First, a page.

Gavin: How has it been putting those together and bringing those classic works to life?
Tiffany: Not only did we pick the plays and produce the show, we're also both actors in each play. These characters are amazing and they are such intricate portraits of real humans...and monkeys. It's amazing to get to perform such wonderful art, written by such a mad genius.
Gavin: One of the big driving forces behind the production is that you're doing everything yourselves with little crew involvement. Sets, costumes, props, etc. Why go that route rather than bring on a formal crew?
Jared: MONEY! Seriously though, on a shoestring budget you learn to get creative and utilize your resources. We're hoping to one day be able to afford a large crew and a venue of our own. Until then, we're actually very lucky to be surrounded by talented and hard-working artists who are always willing to lend a hand. We also have been very lucky to find some generous sponsors willing to donate to the cause. Among them are KRCL 90.9 FM and SLUG Magazine. If anyone is interesting in becoming a sponsor, please check out our blog where you will find a secure PayPal "Donate" button.
Gavin: What are your thoughts going into the company's opening night next week?
Tiffany: Hoping to get asses in those seats, man! Come out and support local artists! Besides the plays, we have the funk-grass stylings of Dos Dragones playing live music; the crazy improv comedy troup, Toy Soup; and spoken word poetry by Karen Christensen. It's going to be two very cool nights. Tickets still available on The Sugar Space's website.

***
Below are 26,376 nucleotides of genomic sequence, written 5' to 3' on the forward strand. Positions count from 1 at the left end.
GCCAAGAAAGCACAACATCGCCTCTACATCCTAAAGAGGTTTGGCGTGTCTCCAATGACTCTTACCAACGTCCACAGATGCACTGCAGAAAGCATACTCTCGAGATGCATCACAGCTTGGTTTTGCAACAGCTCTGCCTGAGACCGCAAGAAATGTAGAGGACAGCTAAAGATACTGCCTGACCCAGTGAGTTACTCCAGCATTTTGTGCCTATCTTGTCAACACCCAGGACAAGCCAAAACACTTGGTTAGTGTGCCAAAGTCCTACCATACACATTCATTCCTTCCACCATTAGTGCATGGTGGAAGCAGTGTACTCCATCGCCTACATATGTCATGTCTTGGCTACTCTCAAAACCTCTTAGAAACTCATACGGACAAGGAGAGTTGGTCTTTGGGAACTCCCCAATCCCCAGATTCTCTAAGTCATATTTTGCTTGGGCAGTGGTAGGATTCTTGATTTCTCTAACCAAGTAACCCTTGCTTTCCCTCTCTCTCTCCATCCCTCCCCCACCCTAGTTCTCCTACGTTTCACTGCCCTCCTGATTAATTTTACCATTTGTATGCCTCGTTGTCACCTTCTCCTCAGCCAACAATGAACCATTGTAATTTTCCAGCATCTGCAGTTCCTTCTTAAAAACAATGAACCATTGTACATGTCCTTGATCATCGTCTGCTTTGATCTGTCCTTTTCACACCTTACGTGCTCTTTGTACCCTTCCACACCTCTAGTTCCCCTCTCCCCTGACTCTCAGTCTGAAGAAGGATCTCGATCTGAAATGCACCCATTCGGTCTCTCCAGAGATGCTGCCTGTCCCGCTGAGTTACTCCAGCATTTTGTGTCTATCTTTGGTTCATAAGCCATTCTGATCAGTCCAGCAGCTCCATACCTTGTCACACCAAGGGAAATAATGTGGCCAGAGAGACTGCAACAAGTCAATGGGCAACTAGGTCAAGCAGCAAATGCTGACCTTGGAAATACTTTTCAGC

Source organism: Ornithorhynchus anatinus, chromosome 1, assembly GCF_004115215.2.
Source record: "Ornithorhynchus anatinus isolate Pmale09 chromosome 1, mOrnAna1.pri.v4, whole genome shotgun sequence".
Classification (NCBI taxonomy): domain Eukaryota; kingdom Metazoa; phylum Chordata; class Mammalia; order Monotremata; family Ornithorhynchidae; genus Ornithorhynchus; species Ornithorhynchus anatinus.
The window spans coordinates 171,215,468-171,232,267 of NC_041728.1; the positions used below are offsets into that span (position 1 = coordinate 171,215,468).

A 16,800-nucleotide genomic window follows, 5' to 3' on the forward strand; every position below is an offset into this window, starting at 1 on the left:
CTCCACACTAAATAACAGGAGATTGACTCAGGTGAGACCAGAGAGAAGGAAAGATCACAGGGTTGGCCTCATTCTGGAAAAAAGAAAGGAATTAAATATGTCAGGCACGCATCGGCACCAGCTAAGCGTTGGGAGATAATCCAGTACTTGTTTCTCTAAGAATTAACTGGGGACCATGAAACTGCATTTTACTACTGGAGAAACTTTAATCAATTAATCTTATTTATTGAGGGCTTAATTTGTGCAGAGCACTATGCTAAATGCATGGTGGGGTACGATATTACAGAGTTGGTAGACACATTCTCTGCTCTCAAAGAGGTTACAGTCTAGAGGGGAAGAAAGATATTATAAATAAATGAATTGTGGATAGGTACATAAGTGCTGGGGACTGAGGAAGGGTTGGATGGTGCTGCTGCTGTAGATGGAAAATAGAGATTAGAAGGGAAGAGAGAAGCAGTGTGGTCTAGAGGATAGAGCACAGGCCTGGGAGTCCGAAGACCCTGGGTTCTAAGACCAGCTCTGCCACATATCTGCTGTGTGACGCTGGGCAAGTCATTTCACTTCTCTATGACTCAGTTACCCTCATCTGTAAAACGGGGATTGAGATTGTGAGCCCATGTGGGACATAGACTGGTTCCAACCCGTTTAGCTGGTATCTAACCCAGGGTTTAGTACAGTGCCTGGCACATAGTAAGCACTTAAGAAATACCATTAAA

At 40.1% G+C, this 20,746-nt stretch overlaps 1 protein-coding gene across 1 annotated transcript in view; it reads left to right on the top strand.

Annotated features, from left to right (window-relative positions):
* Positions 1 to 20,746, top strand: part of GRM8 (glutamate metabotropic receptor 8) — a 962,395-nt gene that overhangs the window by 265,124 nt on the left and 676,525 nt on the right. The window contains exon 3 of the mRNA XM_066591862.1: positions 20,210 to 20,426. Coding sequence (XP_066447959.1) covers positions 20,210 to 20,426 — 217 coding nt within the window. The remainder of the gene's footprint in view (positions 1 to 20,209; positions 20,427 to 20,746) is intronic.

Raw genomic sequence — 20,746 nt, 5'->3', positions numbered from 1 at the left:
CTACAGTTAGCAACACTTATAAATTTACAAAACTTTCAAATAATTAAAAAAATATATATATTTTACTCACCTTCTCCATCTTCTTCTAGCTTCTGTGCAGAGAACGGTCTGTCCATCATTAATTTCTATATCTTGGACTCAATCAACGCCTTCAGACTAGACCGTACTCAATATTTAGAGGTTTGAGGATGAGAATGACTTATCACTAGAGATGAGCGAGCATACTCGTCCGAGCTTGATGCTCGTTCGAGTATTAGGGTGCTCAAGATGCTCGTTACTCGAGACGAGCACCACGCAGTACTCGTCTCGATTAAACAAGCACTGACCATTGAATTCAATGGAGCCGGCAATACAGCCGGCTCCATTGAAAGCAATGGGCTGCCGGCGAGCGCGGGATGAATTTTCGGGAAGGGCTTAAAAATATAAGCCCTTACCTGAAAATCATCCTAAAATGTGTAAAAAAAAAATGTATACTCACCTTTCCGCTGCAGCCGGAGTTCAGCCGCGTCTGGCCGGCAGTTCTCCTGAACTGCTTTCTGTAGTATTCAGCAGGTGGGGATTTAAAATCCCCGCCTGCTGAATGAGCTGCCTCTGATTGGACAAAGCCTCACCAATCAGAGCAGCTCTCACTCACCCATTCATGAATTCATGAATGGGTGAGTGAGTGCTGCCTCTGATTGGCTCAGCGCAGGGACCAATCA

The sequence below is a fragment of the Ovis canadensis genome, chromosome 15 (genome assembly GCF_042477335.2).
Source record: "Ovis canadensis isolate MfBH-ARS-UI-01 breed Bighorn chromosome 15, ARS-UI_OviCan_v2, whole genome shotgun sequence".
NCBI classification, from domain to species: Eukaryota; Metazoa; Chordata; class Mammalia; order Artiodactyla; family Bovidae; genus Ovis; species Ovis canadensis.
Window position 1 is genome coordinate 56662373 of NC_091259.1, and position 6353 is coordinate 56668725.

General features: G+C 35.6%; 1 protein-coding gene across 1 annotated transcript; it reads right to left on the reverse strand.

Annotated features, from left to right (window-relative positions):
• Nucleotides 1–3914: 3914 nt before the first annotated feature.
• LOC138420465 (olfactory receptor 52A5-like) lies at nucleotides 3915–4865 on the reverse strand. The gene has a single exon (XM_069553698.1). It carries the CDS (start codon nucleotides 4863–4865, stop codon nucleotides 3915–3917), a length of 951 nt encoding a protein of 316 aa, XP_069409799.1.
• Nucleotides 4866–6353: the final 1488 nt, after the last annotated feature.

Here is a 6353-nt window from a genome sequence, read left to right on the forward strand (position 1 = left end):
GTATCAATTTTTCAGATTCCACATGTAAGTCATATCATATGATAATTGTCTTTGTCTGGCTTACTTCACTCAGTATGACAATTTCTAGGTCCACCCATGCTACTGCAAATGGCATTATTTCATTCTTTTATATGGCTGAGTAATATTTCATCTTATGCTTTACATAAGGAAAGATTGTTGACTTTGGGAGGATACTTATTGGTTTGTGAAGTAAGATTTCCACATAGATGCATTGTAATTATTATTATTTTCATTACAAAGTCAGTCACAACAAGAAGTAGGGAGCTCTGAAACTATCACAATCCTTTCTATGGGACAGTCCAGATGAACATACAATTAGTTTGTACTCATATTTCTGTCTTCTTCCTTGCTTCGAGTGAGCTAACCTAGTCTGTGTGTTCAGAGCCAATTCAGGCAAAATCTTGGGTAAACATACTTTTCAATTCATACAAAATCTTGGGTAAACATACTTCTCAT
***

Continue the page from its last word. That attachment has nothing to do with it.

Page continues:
Gavin: After this you're going to do your first full production, Baby With The Bathwater. What made you decide on that play, and where are you at in production for that one?
Jared: The older we get, the more people ask us, "When ya' gonna have a baby?" And let's face it, the older my wife gets the more I can hear her clock ticking from across the room. One day it's going to be her asking, "When are we going to have a baby." Needless to say, babies are a common subject these days it seems. And even though we have no announcements to make, at least we can tell people we're doing a play about a baby.
Tiffany: Plus, this show is completely absurd which I love. It's very fun and not something you see on a regular basis.